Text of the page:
The day of reckoning is upon us. In a few short hours, Houston will pick for the third straight year at the top of the MLB first-year player draft. Even though we've been through this before, here's a quick refresher on what you need to know about tonight. Think of this as a big picture overview. Then, check out all the rest of our excellent draft content to get into the specifics.
How can you watch?
The first and second rounds are airing Thursday on MLB Network. Coverage begins at 5 p.m. CST on the network. You can also stream the broadcast on MLB.com and find a feed through your MLB.TV service or through MLB At Bat.
When does it start?
The draft officially begins at 6:05 p.m. CST. There will be 5-10 minutes between picks, as the player is introduced (if they are attending the draft) or the team's designated draft representative announces the selection. There is also a short break between picks. That means Houston should pick shortly after the draft begins, then pick again around 9:15 p.m. CST and once more around 9:45 p.m. CST.
How many picks tonight?
The draft will continue Thursday for all of the first round, including compensatory picks and picks awarded through the competitive balance lottery. It will also continue through the second round, including the second compensatory pick set.
Houston, then, will pick at No. 1 overall, No. 37 overall (in the competitive balance lottery pick they traded for in the Bud Norris deal) and No. 42 overall (first pick of the second round). It is the third time since 2010 that Houston has had three picks in the first two rounds.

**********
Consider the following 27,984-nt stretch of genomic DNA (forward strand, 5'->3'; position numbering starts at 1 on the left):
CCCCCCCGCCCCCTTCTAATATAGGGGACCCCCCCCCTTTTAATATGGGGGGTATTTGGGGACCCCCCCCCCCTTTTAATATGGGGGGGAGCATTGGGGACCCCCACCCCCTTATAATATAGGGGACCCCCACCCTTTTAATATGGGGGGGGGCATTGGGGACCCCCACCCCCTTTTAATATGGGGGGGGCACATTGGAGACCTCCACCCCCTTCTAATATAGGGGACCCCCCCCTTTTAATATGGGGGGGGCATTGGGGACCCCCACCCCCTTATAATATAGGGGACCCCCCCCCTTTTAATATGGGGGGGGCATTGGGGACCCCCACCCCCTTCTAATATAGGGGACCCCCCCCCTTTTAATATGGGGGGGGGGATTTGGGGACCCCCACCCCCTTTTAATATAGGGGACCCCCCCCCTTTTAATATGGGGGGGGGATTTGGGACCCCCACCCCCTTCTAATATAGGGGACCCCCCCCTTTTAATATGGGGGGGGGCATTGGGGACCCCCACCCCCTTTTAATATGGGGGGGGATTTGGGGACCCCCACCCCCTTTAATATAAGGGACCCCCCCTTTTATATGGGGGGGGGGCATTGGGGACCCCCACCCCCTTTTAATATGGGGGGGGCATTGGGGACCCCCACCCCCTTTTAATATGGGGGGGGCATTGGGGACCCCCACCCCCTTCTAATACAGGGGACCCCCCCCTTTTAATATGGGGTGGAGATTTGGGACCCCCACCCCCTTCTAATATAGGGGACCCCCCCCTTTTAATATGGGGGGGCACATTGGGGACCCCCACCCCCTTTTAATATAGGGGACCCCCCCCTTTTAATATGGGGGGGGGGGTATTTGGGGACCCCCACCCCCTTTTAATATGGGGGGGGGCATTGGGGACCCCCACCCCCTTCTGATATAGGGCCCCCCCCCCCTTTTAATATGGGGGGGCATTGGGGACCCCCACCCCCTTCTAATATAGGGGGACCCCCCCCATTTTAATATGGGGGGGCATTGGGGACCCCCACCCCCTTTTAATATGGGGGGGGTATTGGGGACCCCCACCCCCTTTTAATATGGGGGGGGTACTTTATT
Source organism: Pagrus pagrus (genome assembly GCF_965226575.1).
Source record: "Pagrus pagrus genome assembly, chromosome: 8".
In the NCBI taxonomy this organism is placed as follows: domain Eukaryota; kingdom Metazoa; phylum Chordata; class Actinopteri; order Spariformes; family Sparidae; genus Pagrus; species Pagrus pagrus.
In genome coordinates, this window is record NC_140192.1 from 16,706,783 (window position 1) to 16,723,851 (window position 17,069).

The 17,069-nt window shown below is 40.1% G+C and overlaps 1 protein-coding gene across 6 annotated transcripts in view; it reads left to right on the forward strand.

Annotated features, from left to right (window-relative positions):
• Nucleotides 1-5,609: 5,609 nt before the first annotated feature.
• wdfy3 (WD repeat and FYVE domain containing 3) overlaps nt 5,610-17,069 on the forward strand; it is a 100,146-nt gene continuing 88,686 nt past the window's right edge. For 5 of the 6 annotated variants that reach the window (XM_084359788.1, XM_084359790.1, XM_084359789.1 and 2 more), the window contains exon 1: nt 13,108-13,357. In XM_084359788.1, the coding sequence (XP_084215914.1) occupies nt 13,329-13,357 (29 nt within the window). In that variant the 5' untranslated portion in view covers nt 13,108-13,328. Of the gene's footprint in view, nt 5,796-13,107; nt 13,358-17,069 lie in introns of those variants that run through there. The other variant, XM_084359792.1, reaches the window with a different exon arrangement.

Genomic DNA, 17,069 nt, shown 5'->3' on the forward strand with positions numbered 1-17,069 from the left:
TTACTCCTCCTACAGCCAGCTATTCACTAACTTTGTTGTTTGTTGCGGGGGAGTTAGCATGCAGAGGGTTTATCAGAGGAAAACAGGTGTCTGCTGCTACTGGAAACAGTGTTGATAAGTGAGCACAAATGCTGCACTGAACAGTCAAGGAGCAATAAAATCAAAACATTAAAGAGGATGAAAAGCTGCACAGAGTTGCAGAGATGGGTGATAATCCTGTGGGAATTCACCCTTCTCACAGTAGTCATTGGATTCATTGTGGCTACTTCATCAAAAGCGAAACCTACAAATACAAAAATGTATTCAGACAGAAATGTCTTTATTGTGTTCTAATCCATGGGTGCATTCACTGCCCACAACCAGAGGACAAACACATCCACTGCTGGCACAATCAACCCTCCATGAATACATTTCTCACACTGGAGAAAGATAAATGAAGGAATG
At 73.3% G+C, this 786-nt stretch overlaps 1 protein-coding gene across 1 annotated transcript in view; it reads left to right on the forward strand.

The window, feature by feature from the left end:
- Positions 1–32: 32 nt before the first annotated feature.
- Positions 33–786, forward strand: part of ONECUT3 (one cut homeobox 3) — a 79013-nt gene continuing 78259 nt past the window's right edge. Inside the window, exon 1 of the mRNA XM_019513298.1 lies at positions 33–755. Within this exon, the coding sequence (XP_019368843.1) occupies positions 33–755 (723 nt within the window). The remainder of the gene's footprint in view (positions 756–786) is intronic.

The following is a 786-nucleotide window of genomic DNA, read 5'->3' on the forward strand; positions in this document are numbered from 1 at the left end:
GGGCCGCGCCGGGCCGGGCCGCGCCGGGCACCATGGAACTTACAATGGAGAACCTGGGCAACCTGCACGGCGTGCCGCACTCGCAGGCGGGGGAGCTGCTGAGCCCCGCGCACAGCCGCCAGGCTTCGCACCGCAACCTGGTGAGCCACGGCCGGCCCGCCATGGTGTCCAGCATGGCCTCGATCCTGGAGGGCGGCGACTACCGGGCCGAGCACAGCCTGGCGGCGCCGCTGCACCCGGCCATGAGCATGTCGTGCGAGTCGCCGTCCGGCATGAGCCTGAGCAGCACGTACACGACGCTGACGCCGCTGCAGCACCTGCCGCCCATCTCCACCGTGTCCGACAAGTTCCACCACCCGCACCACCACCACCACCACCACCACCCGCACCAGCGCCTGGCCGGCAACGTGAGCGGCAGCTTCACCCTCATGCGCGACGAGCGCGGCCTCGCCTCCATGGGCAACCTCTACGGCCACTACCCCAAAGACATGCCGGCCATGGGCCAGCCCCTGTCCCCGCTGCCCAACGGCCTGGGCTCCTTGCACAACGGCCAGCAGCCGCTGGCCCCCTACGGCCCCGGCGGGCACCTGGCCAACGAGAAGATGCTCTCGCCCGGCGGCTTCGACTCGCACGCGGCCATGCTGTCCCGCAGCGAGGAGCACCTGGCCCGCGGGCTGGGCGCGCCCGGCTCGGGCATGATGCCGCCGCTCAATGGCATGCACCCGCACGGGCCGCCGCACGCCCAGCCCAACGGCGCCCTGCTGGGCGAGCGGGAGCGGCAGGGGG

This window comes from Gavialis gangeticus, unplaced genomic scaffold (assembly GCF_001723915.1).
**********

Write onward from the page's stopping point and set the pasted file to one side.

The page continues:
What are slots?
They're delightful machines where you...oh, okay, you were talking about the draft, huh?
Each team gets allotted a certain amount of money to sign their first ten rounds worth of picks. Each pick is given a dollar value and those values are added up for every team. Picks signed for over $1 million after the 10th round count against this pool, but the other picks do not.
Here are the values of Houston's first three picks, which all will be selected Thursday evening.
1-1: $7.92 million
1-37: $1.53 million
2-1: $1.35 million
Any other rules worth mentioning?
Though we said that the competitive balance picks could be traded, they cannot be traded now. That window ended before the draft actually gets here, meaning the draft order is locked in now. Teams are prevented by the collective bargaining agreement from trading other picks.
If a team fails to sign a player at a specific slot, it loses that money for the rest of the draft pool. So, if Houston takes a palyer and ends up not signing him for some reason, the Astros draft pool will fall from $13 million to $5 million. As compensation, the Astros would receive the No. 2 pick in the 2015 draft.
Though each pick has a slot value, if the Astros can sign a player for less money, they can use that savings for later picks. That's what happened for them in 2012, when they got Carlos Correa for under slot and were able to draft Lance McCullers, Jr. and Rio Ruiz later on, signed for more money than their slot values. The Royals also did this last year, drafting Hunter Dozier out of Stephen F. Austin early in the first round and then getting Sean Manaea late, while signing for over slot.